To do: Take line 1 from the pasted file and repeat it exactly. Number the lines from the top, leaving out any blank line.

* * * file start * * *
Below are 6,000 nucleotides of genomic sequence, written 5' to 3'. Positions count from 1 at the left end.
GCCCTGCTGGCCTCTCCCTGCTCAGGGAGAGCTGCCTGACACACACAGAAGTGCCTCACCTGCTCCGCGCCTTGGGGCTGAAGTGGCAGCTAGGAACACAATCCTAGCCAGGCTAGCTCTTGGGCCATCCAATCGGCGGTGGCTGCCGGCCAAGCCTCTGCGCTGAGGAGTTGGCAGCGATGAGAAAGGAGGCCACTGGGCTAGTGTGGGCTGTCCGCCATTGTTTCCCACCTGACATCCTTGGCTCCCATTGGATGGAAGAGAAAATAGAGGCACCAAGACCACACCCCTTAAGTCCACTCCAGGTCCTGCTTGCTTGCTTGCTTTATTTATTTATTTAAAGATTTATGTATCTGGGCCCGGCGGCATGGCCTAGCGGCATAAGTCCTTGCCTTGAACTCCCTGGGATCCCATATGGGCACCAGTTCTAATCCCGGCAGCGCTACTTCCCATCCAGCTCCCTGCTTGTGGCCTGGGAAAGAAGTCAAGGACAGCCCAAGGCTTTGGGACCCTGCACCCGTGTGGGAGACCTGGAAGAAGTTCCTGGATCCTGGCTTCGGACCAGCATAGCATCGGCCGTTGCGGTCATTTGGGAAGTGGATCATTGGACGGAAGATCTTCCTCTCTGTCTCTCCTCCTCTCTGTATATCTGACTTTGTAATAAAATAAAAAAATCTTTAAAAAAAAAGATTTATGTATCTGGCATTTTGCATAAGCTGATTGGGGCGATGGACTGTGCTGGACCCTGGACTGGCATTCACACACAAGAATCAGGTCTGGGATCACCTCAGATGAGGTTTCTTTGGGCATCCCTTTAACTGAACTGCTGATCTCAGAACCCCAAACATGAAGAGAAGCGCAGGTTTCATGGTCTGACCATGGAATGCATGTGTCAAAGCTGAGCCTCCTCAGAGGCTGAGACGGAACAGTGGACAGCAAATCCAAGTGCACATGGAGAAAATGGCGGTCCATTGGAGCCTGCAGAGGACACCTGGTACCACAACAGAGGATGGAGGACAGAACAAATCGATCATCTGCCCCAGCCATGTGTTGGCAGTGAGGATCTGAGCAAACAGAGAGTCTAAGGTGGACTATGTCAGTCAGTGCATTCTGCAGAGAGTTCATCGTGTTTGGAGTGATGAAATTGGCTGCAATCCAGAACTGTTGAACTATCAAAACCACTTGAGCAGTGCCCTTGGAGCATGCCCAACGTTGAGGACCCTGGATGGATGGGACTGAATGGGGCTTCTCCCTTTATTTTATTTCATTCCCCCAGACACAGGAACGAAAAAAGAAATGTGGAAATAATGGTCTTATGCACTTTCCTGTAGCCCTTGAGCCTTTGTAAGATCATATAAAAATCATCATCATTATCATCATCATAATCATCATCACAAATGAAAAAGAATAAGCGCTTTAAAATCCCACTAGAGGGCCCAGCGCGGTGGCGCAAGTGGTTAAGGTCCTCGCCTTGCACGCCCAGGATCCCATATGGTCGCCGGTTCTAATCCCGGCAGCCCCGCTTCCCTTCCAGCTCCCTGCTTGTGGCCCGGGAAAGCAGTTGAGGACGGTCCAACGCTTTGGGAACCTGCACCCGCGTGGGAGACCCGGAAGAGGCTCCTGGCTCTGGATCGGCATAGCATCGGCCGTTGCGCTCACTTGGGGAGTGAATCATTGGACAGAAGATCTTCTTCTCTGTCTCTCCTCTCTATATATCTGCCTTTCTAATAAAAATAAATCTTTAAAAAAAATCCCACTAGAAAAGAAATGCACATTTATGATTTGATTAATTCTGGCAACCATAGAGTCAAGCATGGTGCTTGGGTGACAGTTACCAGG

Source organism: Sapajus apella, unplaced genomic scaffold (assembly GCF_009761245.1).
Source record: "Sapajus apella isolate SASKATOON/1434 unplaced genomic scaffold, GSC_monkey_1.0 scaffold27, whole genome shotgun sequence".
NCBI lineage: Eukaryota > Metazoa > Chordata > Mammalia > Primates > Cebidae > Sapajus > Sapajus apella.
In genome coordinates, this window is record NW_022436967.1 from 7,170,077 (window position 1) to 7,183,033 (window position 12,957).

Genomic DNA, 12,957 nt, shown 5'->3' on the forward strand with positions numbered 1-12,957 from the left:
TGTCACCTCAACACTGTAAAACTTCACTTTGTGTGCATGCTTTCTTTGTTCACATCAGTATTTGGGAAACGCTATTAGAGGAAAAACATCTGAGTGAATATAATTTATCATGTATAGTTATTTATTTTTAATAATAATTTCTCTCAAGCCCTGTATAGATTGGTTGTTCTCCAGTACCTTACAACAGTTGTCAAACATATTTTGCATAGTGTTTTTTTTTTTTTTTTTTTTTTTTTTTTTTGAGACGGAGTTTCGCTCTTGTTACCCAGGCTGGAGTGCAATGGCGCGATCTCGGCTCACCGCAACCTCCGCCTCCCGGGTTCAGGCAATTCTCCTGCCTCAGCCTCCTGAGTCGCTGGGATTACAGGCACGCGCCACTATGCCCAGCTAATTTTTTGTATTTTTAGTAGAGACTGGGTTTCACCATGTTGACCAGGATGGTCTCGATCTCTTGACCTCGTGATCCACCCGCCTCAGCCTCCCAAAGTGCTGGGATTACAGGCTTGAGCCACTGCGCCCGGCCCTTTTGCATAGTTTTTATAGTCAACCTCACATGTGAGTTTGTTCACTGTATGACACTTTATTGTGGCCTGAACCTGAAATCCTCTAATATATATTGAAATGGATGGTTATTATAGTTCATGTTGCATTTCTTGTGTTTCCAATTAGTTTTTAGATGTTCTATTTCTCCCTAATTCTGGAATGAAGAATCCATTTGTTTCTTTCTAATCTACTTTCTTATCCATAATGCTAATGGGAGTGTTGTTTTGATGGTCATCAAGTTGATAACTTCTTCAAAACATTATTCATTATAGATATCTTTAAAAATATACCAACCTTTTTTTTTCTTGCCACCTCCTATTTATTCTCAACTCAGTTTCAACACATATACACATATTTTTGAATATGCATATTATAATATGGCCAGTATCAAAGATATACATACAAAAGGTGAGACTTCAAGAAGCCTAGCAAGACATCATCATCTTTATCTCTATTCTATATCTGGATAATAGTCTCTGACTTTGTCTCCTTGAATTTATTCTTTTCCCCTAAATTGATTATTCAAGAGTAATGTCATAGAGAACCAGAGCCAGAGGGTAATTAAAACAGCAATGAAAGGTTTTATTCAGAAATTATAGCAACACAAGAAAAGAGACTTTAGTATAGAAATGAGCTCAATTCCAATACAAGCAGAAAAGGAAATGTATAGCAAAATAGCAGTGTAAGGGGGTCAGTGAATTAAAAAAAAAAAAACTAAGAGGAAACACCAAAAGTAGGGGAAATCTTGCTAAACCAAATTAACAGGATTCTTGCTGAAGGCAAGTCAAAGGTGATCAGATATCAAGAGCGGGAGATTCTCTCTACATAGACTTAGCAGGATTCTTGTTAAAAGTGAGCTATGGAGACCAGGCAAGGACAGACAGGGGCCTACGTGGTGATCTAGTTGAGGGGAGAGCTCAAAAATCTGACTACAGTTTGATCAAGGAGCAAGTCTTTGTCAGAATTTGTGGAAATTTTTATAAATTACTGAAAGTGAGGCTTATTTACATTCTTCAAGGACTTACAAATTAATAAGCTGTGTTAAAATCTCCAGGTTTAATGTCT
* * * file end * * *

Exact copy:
Below are 6,000 nucleotides of genomic sequence, written 5' to 3'. Positions count from 1 at the left end.